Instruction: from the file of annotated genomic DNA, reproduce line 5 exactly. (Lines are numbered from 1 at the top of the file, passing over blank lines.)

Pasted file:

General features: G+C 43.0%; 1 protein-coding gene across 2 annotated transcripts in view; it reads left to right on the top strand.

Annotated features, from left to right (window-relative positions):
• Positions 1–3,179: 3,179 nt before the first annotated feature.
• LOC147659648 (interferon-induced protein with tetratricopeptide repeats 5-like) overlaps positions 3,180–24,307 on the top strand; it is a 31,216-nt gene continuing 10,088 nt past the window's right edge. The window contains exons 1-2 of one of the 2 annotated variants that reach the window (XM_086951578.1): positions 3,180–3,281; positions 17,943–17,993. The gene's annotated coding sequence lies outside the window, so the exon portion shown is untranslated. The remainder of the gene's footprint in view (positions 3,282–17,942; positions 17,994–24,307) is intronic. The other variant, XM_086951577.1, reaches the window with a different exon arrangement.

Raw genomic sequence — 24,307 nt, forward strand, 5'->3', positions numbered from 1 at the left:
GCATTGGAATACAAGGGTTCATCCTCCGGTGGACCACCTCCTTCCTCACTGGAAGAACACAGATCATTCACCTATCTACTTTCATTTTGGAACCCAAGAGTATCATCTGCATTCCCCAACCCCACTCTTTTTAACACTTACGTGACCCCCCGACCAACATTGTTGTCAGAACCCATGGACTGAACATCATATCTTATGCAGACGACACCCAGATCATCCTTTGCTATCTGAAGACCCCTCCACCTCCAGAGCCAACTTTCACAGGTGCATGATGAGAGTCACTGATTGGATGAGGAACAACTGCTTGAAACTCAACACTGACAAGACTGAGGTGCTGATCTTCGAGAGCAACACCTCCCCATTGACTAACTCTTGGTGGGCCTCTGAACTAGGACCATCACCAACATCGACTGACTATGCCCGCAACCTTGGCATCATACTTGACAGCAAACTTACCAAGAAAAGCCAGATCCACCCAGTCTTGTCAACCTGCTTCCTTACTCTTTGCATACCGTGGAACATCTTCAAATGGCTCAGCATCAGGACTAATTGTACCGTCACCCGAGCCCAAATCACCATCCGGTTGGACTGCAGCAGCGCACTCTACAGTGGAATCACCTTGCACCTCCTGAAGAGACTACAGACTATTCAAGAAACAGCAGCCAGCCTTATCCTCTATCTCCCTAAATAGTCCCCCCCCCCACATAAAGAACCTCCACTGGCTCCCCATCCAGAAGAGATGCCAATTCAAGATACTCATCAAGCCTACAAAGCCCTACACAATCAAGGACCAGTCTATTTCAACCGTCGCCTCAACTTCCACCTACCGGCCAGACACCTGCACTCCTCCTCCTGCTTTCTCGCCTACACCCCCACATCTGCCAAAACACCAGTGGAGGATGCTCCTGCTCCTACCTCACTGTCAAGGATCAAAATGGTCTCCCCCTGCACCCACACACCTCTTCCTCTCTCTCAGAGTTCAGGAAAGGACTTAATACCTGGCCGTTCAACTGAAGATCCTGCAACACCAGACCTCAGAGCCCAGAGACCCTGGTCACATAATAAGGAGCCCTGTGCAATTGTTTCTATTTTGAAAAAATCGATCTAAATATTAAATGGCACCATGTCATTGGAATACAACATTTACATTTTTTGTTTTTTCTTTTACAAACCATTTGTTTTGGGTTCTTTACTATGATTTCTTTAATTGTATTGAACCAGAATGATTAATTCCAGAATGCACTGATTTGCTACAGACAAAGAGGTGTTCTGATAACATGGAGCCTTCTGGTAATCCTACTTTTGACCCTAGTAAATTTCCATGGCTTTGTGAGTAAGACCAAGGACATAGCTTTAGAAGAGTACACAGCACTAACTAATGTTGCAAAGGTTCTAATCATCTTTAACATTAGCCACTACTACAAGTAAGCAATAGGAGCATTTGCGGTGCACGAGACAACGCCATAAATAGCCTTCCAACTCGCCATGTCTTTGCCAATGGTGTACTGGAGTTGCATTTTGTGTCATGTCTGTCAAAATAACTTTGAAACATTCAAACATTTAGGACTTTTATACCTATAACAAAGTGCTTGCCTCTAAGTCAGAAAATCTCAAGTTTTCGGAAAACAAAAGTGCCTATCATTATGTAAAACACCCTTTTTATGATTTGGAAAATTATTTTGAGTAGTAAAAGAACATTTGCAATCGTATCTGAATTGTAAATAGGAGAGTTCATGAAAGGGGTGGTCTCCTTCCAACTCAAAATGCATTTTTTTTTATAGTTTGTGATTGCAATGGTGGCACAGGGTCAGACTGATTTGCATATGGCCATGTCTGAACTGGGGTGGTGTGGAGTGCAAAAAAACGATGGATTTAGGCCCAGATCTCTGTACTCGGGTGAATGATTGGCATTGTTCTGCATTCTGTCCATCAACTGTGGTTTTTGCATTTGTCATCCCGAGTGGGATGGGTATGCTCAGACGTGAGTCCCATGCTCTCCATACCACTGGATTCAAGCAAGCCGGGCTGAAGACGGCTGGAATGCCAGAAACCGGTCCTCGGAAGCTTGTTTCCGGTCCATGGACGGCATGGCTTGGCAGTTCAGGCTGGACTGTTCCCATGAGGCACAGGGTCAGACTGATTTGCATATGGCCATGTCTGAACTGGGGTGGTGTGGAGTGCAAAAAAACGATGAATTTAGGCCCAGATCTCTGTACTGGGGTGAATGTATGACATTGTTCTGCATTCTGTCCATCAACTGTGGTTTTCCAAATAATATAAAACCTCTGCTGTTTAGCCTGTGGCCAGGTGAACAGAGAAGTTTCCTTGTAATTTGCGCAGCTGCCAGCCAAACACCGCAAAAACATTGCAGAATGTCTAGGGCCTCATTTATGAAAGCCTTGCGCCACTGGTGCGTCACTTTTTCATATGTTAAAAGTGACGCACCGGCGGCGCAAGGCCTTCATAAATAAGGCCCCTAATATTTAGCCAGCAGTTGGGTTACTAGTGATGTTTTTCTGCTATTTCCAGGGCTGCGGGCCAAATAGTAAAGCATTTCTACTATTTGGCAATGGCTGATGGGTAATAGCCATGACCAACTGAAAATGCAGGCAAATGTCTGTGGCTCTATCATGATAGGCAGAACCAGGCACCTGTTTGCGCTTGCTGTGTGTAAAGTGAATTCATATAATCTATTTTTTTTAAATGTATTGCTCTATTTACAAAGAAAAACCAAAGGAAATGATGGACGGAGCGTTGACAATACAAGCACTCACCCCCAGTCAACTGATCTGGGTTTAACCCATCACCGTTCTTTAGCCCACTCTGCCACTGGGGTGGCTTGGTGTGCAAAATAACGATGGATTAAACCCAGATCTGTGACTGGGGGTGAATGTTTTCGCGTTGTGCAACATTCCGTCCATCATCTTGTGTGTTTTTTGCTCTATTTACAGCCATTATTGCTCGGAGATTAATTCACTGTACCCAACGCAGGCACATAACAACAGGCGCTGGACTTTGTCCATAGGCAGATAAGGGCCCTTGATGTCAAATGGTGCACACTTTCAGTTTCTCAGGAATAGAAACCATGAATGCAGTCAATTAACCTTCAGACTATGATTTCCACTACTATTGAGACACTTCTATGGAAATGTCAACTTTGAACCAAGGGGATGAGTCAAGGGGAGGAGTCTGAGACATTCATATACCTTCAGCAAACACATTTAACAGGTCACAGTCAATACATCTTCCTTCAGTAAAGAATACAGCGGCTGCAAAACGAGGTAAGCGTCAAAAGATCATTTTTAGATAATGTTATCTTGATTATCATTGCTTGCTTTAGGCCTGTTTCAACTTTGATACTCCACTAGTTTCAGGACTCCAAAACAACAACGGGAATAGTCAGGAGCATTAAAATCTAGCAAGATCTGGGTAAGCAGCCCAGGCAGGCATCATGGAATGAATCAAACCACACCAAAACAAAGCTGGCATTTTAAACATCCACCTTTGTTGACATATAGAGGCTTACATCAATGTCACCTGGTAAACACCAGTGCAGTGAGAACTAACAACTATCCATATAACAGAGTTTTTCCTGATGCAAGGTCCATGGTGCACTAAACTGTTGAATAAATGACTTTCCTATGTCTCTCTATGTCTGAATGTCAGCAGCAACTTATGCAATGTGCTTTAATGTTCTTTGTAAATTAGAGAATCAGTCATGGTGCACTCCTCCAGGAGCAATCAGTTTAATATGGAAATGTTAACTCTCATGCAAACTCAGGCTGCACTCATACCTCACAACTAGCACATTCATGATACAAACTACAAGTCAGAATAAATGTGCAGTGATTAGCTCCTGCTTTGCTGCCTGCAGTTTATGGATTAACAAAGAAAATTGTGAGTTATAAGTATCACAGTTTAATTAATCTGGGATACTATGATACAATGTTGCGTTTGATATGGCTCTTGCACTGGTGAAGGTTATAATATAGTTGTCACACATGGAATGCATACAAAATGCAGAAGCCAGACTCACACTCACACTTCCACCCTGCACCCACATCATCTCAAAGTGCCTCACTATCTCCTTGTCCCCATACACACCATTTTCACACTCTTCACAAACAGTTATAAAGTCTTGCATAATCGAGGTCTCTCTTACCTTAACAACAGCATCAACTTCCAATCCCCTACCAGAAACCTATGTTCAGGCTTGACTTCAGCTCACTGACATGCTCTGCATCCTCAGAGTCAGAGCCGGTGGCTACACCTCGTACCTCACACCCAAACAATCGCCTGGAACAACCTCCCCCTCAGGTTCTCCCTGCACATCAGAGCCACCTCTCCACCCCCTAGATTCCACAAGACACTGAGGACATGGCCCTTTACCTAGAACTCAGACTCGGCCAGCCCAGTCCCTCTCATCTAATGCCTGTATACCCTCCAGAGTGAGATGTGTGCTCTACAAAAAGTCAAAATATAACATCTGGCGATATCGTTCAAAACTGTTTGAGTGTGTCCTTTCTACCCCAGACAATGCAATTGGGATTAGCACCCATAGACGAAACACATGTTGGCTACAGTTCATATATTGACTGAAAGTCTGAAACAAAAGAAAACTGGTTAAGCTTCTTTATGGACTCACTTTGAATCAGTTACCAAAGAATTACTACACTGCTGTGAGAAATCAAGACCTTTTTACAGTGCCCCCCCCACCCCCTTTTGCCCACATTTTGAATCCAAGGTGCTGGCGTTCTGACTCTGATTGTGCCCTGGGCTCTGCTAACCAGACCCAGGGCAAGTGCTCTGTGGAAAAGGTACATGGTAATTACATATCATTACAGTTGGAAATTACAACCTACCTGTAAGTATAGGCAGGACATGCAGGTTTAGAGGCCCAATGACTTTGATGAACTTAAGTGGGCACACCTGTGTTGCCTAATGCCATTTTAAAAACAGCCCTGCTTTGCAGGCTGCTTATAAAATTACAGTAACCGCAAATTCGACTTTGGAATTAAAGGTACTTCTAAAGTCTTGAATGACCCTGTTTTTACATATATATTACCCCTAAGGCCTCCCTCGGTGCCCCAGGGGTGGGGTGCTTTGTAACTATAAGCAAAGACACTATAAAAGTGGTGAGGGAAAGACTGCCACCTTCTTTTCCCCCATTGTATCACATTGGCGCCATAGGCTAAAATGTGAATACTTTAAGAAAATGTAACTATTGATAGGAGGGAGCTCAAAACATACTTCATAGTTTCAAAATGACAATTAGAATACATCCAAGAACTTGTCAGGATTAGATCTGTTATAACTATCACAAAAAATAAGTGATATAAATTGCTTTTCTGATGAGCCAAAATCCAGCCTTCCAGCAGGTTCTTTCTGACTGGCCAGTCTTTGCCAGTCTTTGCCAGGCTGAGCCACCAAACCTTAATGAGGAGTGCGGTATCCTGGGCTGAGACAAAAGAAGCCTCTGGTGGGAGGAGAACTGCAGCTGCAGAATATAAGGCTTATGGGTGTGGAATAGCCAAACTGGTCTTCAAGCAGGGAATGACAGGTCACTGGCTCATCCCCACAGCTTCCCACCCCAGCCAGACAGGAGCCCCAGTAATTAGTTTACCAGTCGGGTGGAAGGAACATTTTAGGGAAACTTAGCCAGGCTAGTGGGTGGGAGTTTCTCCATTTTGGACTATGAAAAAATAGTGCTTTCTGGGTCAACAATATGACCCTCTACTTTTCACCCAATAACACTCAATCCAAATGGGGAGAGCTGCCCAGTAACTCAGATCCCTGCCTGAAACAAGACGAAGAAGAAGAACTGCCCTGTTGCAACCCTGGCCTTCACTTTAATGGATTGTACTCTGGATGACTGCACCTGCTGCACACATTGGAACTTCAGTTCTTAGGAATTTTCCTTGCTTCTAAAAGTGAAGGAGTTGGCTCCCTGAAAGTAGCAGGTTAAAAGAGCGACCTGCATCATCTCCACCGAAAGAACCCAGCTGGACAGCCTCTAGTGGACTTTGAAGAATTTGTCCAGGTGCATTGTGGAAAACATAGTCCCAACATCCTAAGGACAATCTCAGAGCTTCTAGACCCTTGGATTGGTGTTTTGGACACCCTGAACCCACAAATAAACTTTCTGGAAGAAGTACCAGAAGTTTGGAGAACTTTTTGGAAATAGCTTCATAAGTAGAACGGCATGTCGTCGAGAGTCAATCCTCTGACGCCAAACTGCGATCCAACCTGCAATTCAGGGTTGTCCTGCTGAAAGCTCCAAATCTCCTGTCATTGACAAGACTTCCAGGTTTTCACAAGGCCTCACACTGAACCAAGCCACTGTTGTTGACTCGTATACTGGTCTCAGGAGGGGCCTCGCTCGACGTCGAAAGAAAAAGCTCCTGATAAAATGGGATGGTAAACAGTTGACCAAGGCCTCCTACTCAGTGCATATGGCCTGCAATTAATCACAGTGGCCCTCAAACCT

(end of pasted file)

Raw genomic sequence — 24,307 nt, forward strand, 5'->3', positions numbered from 1 at the left: